Proposal for a New Edition of The Works of Thomas Kyd
Brian Vickers, 23 May 2016
The last edition of Kyd’s Works was edited by F. S. Boas in 1901, and reprinted in 1951. Apart from many textual inaccuracies, it included two works now known to be spurious: The Murder of John Brewen (1592) and The First Part of Ieronimo (1605). In addition to the three accepted plays (The Spanish Tragedye, Solyman and Perseda, and Cornelia) the proposed edition will include several anonymously published plays. After several years of research I can attribute to him, I believe on very strong evidence, King Leir, Arden of Faversham, and Fair Em (see Brian Vickers, “Thomas Kyd, the secret sharer”, Times Literary Supplement, 18 April 2008, pp. 13-15; and Martin Mueller on Brian Vickers and the Kyd canon). In addition, I ascribe to Kyd parts of two plays that are presently associated with Shakespeare alone. In the original version of 1 Henry VI Nashe wrote Act 1, and Kyd wrote the remainder, apart from three scenes (2.4, 4.2 and 4.5) which Shakespeare added after the Lord Chamberlain’s men acquired the play in 1594. Edward III was a collaboration in which Shakespeare wrote four scenes (1.2, 2.1, 2.2, 4.5) and Kyd the remainder.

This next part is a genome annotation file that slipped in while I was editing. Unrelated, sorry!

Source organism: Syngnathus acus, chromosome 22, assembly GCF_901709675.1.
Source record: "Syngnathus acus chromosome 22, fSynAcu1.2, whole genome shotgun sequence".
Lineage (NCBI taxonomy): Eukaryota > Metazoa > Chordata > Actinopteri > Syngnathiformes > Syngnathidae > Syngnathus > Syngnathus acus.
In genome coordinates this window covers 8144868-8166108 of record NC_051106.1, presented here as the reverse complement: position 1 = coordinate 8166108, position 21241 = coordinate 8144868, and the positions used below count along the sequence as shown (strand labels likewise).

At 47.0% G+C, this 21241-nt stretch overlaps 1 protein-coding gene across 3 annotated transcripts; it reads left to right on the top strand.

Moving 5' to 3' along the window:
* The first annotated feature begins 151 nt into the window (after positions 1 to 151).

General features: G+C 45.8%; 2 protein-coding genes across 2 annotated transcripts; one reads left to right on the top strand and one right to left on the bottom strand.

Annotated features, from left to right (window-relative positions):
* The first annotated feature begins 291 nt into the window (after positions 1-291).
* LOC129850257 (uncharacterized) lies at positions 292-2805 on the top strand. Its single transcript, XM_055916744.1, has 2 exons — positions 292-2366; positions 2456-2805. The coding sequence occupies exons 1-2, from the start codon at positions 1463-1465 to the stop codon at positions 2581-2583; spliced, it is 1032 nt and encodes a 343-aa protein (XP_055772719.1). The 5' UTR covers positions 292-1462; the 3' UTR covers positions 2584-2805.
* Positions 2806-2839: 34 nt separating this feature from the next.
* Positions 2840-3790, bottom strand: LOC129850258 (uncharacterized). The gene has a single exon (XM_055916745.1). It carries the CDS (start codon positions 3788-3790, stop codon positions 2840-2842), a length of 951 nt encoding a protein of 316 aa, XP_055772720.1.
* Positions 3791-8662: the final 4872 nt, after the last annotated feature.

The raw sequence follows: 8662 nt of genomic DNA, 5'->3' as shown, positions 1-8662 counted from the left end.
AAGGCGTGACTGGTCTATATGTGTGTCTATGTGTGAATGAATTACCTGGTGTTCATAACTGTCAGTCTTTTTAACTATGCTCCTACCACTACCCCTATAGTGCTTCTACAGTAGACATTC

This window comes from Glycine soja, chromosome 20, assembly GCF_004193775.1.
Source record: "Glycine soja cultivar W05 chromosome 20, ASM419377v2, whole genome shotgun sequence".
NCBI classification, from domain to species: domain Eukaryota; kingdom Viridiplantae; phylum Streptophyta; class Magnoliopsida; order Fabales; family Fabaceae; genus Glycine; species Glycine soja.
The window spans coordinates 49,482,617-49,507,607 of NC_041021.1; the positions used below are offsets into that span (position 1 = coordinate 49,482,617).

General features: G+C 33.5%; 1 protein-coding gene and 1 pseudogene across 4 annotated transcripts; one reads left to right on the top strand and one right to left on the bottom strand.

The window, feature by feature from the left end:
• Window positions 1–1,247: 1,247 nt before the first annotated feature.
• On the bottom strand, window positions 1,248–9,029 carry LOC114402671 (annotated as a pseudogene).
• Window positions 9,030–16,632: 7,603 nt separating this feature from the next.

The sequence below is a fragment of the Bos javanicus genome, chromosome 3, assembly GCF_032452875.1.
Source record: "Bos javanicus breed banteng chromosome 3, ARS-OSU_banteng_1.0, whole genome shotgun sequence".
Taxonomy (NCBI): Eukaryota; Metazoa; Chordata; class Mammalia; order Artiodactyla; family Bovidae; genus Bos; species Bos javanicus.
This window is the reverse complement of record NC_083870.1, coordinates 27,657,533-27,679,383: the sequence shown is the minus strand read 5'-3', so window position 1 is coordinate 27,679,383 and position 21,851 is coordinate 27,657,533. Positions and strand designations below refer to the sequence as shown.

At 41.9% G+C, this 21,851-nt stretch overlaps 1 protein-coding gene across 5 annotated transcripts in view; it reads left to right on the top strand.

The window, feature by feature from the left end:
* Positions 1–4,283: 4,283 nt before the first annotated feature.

All texts will be based on the early editions, in the original spelling. Since the primary aim of this edition will be to establish Kyd’s canon, it will not compete in annotation and other features with the extant single-play editions in the Arden, Oxford, and Cambridge series. The notes will be limited to glossing unfamiliar words and expressions, but separate commentaries will document the many links of language, thought, and dramaturgy that define and distinguish his oeuvre.
|1586||Verses of Prayse and Joye||510|
|1587||The Spanish Tragedye||22227|
|1588||Solyman and Perseda||18800|
|1588||The Housholders Philosophie (tr. from Tasso)||24645|
|1590||Arden of Faversham||21108|
|1592||I Henry VI||22449|
|1593||Letters to Sir John Puckering||1263|
|1594||Cornelia (tr. from Garnier)||15661|
|Appendix||The 1587 edition of Robert Garnier’s Cornélie||14850|